Monday, April 17, 2006

If I still lived with my parents, I'd be so much stinkier

Since Chris had to leave town on Thursday for a family emergency in Florida, I decided to take Eric to my parents' house for the weekend. I always forget how much I hate staying at my parents' house, though, until I'm there. You see, my parents moved into the house they currently live in the summer before I got married. I technically still lived at home, but I was quite frequently staying elsewhere. I hated the fact that they were moving because, although it was only across town, it made my commute to Chicago longer. And, at the time, I only ever wanted to be in Chicago. But anyway.

Let me describe my shower experience from the first time I ever showered at my parents' new house. It was so exciting because I had my very own bathroom! For the first (and probably last) time in my life. I started the water and everything seemed relatively normal. Except, not only did this new house have well water, but it also had a water softener. So the water was stinky and sort of slimy. Gross. Anyway, I got the water going, and it seemed fine. The water pressure was OK--could've been better, but I'd definitely experienced worse. I got in the shower and I started shampooing my hair. At that point, I was really wishing the water pressure was a little stronger. Because. Let me explain something here. My hair? It's thick. Really thick. Imagine putting soap on a sponge. You know how long you have to rinse and squeeze that sponge until the water runs clear again? That's my hair. Anyway, as if by magic, the water pressure suddenly increased 100%! "Wow! This is great," I thought. But then. AHHHH. IT'S BURNING! IT'S BURNING! IT'S BURNING! And as the shampoo ran down into my eyes, I desperately tried to find a spot in the tub where the least amount of water could touch me. It happened to be at the opposite side of the tub from the shower head. So, I tried to think of some way I could redirect the shower head to not spray me while I adjusted the water temperature. There was no way I could reach it from where I was, though--I just had to get scalded. I turned the faucet toward the cold side until the temperature was reasonable again, and I rinsed the soap out of my eyes. Then the water pressure dropped back down to where it was when I first started showering. Once again, I started the tedious process of rinsing my hair. But then. YOWIE! IT'S FREEZING! IT'S FREEZING! IT'S FREEZING! IT'S FREEZING! I reached up and redirected the shower head to the corner, and I began playing with the temperature again. I got it to be warm once again, and again tried to rinse the shampoo. The water pressure suddenly doubled, but this time I was on guard. I pointed the shower head straight down and I stood as far back as I could while only leaning my head into the stream of water. And the burning-freezing scenario continued for the duration of my shower. I was probably in the shower for more than 30 minutes, where about 6 minutes were at a reasonable temperature for a shower. Then, when I came out of the bathroom, my mom said something to the effect of, "I thought you were going to take a quick shower!"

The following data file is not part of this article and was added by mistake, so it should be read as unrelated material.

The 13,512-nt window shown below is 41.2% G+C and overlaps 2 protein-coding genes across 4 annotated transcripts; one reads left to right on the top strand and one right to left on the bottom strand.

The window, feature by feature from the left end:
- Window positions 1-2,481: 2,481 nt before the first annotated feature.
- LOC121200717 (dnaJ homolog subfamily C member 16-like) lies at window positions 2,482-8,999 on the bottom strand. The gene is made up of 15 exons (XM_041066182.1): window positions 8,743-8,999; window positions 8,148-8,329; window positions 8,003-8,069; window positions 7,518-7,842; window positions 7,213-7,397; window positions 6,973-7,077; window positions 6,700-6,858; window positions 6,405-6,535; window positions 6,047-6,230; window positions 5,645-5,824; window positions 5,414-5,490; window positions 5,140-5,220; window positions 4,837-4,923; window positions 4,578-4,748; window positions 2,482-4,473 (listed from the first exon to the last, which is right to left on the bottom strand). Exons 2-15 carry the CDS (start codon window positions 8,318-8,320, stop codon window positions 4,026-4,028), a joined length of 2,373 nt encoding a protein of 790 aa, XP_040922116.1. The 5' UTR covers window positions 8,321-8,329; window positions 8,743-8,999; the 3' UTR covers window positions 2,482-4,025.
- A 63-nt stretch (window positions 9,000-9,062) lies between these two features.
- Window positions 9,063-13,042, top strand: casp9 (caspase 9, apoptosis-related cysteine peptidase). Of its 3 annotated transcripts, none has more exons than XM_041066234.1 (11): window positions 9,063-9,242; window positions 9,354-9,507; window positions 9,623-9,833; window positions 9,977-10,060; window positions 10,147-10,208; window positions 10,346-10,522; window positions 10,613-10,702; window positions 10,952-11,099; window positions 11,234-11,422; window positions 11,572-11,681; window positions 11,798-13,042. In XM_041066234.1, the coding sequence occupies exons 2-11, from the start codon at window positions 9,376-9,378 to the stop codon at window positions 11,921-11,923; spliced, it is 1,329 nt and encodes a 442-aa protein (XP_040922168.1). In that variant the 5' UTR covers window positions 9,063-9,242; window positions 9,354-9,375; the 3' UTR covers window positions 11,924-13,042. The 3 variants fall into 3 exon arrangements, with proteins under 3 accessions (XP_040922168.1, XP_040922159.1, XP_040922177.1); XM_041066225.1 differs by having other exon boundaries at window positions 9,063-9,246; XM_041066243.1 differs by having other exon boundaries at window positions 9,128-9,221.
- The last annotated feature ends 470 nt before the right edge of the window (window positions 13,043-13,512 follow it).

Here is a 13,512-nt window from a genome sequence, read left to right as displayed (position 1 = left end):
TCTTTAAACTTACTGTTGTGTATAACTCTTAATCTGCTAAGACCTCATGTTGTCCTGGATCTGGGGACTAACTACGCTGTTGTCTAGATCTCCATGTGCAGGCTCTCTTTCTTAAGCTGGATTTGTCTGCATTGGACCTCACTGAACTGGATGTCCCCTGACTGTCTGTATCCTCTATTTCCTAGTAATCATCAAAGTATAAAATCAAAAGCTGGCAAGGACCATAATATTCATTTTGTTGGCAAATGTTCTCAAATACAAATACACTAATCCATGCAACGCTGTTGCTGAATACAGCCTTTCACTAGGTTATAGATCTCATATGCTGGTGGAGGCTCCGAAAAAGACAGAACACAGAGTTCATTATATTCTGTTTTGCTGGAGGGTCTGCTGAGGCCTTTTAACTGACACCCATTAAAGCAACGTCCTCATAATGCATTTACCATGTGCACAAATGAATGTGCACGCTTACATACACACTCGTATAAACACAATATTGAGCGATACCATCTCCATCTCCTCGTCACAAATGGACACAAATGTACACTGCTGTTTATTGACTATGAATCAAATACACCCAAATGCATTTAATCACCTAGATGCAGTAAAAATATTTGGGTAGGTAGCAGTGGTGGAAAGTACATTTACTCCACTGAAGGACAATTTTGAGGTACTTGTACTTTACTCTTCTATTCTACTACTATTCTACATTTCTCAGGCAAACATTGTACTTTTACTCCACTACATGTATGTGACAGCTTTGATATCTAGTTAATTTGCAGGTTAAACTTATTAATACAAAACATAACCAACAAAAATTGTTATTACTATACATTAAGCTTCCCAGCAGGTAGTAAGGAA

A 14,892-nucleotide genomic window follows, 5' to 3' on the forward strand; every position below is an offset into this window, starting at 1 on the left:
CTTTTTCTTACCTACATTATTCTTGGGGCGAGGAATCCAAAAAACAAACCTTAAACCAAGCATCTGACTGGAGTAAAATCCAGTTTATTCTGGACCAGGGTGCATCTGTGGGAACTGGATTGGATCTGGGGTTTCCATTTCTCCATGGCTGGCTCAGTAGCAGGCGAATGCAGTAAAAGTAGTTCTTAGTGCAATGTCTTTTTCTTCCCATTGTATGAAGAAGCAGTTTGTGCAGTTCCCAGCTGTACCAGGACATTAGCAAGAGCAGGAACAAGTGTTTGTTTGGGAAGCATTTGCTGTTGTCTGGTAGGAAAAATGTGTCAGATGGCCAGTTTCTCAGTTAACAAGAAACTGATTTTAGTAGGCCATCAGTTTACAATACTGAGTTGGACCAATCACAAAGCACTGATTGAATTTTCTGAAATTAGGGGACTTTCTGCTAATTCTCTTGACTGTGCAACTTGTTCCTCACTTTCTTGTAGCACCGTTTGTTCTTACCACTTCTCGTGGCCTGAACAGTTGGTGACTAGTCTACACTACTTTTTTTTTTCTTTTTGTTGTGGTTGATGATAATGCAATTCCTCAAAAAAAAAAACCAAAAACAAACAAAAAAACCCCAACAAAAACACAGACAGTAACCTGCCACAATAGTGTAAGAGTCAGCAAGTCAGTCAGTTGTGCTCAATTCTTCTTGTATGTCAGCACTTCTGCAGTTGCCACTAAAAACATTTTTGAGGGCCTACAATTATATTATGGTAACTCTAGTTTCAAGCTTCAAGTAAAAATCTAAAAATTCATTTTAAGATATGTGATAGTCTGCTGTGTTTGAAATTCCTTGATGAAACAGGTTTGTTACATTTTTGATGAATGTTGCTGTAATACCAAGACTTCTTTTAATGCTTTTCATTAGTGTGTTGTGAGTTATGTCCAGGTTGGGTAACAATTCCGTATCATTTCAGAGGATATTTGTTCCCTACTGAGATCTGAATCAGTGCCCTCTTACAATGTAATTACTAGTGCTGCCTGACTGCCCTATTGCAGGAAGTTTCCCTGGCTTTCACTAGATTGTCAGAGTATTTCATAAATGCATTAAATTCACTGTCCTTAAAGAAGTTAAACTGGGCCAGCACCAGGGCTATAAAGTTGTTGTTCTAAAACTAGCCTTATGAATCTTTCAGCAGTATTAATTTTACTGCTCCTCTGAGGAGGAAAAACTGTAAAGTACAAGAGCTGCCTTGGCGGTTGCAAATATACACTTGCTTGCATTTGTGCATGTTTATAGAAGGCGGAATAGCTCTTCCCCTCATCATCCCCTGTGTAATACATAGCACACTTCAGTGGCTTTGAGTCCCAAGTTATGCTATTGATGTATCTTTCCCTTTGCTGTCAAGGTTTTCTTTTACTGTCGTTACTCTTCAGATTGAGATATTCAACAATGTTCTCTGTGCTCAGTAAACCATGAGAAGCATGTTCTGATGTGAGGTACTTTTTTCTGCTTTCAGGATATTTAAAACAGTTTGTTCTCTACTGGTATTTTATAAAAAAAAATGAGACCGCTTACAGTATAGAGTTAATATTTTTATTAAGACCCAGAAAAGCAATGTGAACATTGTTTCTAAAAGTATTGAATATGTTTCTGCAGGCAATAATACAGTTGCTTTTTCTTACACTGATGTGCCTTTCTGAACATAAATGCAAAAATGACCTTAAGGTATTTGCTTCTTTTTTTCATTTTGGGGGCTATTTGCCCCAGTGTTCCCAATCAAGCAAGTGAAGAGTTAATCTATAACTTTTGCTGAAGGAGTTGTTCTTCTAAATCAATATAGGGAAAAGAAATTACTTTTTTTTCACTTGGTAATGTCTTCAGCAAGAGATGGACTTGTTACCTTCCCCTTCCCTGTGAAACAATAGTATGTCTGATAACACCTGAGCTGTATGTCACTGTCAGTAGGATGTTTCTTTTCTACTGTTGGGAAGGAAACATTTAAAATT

Anyway, the moral of the story here is that if you're ever for any reason showering at my parents' house, whatever you do, do not attempt to manually change the water temperature once you've begun the shower process. It only makes it worse. Just be prepared to spend the majority of your shower standing somewhere other than in the stream of water.


Anonymous said...

I truly believe some shower knob purveyors should be sued for false advertising, as "hot" and "cold" on shower handles so often do not mean what they usually mean in ordinary parlance. It is unfathomable, in an age in which technology allows us to create heat-seeking missiles and robotic drones for warfare, that we cannot find the technology to manufacture showers to consistently spew water at a temperature suitable for human bathing.

Anonymous said...
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Anonymous said...

Anonymous Commenter, I echo your comments and wish merely to add that in the world that I dream of (or that may already exist but I am simply unable to afford) I would like an option where after I get the water at the temperature of my choice, I can save that temperature and use it again on future showering ventures. (similar to the remember my password function--not that what I said was that complicated to understand---but I just felt that I would throw that out there for those who favor gratuitous analogizing.)

Kristi said...

Wow! I must say, anonymous deux, that is an awesome idea! You are so smart! AMERICAN INVENTOR, HERE I COME! I've already applied for the patent. Fame and fortune, here I come! (Don't worry, I'll occasionaly think of you and have some goodies sent to The Weeze [Oizz?]. But it will never be enough for everyone to share nicely. And singing telegrams. There will be singing telegrams from me as well. To say something to the effect of, "Thanks for giving me the idea that changed my life, you big dummie. I hope old Bone Bags hasn't eaten you alive.")

:) just kidding, of course...or am i?

Heidi said...

Hah! Reminds me of the shower at MY parents' house, which I did grow up in. Before a shower I would have to yell downstairs to whomever was down there that I intended to take a shower and that under no circumstances was anyone allowed to a) flush a toilet, b) run the dishwasher, or c) do laundry, for the duration of said shower. In our house, these were the things that caused the sudden changes in temperature and pressure. Well, that and the whims of the shower gods.